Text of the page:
Building and leading an integrative health and medicine program within a system requires an intrapreneurial spirit. An intrapreneur is “a person within a large corporation who takes direct responsibility for turning an idea into a profitable finished product through assertive risk-taking and innovation.” But unlike an entrepreneur, an intrapreneur doesn’t own the product or service; the system or organization owns the creative ideas and end products produced by the individual(s). So why do it? Well, because you “can’t not do it.” It’s the “calling.”
For the intrapreneur, complexity of a system with its multiple layers, matrix reporting, cultural norms, and dynamic energy is actually what stimulates their creative juices. Climbing the organizational ladder is not the path an intrapreneuer is interested in. They are drawn not by strategic plans but by an inner drive for transformation and broadband effects. Typically, they see between the lines, in the white space of an organization. This is where their creative potential lies.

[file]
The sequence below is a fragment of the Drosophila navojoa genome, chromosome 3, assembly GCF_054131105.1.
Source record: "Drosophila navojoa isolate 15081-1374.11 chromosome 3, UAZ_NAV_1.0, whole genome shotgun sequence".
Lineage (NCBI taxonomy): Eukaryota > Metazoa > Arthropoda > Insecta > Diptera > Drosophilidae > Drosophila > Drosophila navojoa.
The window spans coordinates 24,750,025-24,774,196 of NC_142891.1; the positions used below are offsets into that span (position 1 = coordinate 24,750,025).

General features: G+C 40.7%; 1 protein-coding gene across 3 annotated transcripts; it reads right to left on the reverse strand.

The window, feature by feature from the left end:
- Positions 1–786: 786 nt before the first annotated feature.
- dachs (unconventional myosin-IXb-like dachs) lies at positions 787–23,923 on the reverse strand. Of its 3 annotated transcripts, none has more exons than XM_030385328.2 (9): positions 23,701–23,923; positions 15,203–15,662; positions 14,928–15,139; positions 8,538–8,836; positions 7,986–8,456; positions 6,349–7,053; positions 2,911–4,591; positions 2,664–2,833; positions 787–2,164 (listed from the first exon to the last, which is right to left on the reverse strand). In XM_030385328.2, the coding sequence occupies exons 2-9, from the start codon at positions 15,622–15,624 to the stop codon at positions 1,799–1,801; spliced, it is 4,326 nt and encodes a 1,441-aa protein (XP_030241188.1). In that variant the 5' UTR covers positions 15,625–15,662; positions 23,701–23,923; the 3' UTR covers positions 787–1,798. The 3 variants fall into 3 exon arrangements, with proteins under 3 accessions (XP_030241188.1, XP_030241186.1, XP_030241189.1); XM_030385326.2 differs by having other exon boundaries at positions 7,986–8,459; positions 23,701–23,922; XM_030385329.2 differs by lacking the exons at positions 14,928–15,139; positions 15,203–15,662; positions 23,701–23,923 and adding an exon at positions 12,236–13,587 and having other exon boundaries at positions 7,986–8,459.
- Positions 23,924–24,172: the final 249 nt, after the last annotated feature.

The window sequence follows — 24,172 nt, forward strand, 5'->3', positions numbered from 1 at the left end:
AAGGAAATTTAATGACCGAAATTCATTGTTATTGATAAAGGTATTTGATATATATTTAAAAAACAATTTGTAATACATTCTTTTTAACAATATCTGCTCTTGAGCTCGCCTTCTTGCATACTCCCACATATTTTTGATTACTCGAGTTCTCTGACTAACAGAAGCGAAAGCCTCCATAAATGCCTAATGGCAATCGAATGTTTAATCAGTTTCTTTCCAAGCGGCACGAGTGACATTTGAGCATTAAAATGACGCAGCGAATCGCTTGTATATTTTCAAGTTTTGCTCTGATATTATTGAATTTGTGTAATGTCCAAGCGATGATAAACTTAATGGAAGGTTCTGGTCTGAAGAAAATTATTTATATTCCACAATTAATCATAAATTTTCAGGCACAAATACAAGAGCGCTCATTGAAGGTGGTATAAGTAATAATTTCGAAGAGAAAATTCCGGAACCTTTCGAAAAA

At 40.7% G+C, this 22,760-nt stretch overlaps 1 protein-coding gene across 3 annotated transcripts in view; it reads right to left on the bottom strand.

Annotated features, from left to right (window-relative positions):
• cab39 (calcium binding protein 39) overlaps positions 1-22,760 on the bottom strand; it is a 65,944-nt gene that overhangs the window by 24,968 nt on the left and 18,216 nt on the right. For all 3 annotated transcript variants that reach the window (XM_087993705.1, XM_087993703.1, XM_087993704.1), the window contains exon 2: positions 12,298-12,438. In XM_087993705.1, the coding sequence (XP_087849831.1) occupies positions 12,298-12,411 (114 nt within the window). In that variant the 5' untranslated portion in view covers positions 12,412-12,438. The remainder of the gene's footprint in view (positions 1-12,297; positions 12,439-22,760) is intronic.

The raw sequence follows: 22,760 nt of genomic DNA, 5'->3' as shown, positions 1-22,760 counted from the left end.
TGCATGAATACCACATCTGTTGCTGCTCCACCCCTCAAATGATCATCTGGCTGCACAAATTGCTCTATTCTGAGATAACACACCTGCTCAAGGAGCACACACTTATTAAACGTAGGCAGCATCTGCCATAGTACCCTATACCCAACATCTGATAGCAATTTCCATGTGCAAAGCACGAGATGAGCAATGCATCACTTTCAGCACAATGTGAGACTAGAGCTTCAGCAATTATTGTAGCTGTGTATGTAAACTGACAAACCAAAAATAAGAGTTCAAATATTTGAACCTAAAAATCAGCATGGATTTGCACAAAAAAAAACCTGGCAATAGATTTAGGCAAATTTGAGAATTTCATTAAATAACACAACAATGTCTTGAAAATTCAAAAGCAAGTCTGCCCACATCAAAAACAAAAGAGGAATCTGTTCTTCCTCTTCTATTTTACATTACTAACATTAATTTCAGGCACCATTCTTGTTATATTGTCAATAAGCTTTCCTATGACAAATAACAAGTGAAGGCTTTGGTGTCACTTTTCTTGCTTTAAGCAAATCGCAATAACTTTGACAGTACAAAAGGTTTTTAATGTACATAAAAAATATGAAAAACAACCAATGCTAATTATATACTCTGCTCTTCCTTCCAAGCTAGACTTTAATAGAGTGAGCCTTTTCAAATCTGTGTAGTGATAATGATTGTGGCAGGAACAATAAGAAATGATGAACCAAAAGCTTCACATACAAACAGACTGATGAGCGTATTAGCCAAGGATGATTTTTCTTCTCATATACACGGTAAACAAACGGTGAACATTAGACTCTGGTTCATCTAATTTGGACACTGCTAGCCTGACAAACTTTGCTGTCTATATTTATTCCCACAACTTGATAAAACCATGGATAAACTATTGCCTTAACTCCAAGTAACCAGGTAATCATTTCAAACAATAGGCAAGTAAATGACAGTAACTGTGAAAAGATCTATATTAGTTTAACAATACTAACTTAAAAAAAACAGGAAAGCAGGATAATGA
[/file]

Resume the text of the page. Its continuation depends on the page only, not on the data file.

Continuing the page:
Otto Scharmer, creator of the Theory U, talks about “presencing,” an act of simultaneously be fully present and sensing. This sensing is a finely tuned intuition. In fact, the most successful intrapreneurs have a heightened sense of intuition and through this adept skill they are able to form pathways within the organization, like a scout in the jungle, that allow them to carve new ways for “doing” within systems. Often times they accomplish more with less energy because they are not fighting a system; they are expanding a system, stretching its membranes to create flow.